"A party without cake is just a meeting," according to the late chef Julia Child. Local entrepreneur Kyli Rhoads aspires for more parties and fewer meetings with her newly created baking business.
"A party without cake is just a meeting," according to the late chef Julia Child.
Local entrepreneur Kyli Rhoads aspires for more parties and fewer meetings with her newly created baking business.
Rhoads is originally from Oklahoma. Growing up, she wasn't allowed in the kitchen because of her sometimes catastrophic kitchen events.
"I was clumsy in the kitchen," Rhoads says. "I put metal in the microwave and once placed a plastic bag of tortillas on a hot stove burner smelling the house up with a burnt plastic smell for about a week."
It wasn't until she went to college, particularly Washington state to earn her master's degree in environmental sciences, when she started baking.
She came to New Mexico three years ago and last winter decided to take her baking seriously. A big fan of the Netflix "Great British Baking Show," Rhoads challenged herself to bake something once a week to learn something new. Some of the baking lessons she has mastered while others have been disasters, she admits.
Since February, she estimates that she has practiced baking for more than 900 hours.
"It's been a great learning experience," Rhoads says. "Not only do I find it relaxing, but I've found I'm pretty good at it."
"You eat it with your eyes first," says customer and taste-tester Jay Gatlin, describing the appearance of the baked goods.
I'm generally not a fan of cake because I find frosting overly sweet, but she combines savory with just enough sweet to make you go back for more," Gatlin says. "There's often a delicate and subtle balance and combination of the spices and flavors that she uses."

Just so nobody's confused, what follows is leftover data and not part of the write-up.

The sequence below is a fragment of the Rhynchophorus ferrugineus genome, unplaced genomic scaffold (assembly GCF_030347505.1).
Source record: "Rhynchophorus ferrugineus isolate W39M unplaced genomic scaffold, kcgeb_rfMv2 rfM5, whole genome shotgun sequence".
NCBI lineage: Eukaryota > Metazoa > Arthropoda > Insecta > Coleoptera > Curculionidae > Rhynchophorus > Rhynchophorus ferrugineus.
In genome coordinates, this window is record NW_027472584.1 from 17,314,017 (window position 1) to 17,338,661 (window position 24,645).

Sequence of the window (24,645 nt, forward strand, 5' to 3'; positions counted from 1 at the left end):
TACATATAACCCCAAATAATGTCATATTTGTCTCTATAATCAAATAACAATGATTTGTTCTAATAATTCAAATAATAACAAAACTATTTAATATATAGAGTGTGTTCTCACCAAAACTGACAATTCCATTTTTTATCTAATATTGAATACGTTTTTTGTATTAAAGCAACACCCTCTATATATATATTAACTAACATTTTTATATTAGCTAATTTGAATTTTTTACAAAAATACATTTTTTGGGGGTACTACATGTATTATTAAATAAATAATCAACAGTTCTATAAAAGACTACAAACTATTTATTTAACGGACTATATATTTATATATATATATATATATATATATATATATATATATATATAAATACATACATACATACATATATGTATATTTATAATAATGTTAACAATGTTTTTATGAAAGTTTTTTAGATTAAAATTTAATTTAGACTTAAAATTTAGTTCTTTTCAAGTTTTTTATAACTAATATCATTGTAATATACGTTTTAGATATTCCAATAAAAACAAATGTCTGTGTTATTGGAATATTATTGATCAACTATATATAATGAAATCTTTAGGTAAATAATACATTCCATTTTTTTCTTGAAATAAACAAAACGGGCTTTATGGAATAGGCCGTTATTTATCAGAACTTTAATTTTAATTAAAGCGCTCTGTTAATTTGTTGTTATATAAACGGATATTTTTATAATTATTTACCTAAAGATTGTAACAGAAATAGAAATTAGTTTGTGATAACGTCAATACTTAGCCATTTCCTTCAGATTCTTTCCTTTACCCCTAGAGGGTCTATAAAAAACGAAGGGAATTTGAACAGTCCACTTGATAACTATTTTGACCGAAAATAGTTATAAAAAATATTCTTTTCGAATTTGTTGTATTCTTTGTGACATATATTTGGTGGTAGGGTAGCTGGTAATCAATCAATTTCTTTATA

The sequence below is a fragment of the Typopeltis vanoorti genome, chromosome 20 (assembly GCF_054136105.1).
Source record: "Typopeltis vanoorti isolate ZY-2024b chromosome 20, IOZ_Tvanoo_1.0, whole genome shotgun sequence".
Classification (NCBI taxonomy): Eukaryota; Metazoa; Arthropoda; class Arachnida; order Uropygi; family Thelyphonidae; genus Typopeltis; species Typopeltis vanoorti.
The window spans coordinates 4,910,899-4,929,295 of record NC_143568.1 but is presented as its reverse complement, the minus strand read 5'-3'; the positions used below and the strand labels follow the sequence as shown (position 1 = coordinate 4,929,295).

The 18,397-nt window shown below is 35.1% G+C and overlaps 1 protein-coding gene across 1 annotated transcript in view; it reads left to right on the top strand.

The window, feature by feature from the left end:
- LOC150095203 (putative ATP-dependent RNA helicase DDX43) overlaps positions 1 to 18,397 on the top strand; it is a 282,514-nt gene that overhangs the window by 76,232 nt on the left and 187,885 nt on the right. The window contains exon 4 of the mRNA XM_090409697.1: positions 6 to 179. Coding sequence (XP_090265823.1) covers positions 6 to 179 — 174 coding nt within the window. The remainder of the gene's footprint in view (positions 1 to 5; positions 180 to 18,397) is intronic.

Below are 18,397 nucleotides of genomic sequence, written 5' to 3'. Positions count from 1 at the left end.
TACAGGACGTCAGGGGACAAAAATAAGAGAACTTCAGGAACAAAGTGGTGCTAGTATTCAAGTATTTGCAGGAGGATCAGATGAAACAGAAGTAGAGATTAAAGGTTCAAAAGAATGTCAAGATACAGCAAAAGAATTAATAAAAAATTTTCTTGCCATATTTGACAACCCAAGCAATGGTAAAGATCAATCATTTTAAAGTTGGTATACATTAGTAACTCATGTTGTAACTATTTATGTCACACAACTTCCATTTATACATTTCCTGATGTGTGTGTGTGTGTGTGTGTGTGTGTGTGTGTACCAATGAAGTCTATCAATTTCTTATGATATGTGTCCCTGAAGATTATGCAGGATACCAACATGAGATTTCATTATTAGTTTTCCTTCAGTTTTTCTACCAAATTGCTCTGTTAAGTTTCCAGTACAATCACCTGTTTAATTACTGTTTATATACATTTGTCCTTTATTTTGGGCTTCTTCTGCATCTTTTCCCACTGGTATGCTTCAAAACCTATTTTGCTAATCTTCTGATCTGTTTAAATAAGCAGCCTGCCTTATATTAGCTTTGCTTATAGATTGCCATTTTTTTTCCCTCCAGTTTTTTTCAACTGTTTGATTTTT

"I'm not ready to give up my job," Rhoads says of her 12-hour day dispatching job with the county. "It's interesting and it can be stressful at times. It's a different perspective on the county and the people, and I like to help people when they need it the most," she says.
As a 911 dispatcher, she's helped people from routine traffic stops to delivering a baby.
Providing baked goods, however, is a trade she'd like to grow on the side. Rhoads calls her newly formed company Tipsy Lemon Bakes because she often uses rum or whiskey as main ingredients.
"There are some amazing cake artists in Taos, but from what I've seen, we each have some pretty distinct styles," she says, describing her style as contemporary and industrial as she strives for clean lines and a simple design.
"I hate to use that word 'industrial' because no one wants to eat something industrial, but I am fascinated with something that comes out looking like tarnished metal."
Simply baking a cake at 7,000 feet can be a challenge for most, but Rhoads reverts to her science education behind the flops and follies of high-altitude baking.
"Basically you're trying to build a structure within the cake faster than at lower elevations because the air pressures up here are lower," she explains.
Customer Ricardo Martinez bought a cake for a colleague and soon afterwards, purchased another one to eat at home.
"Just about anyone can whip up a standard cake, but these were at another level," he said. "They were very pretty and melt-in-your-mouth good--something we normally have to get in a larger city like Santa Fe or Albuquerque."
For more information is available on Rhoads' website tipsylemonbakes.com.
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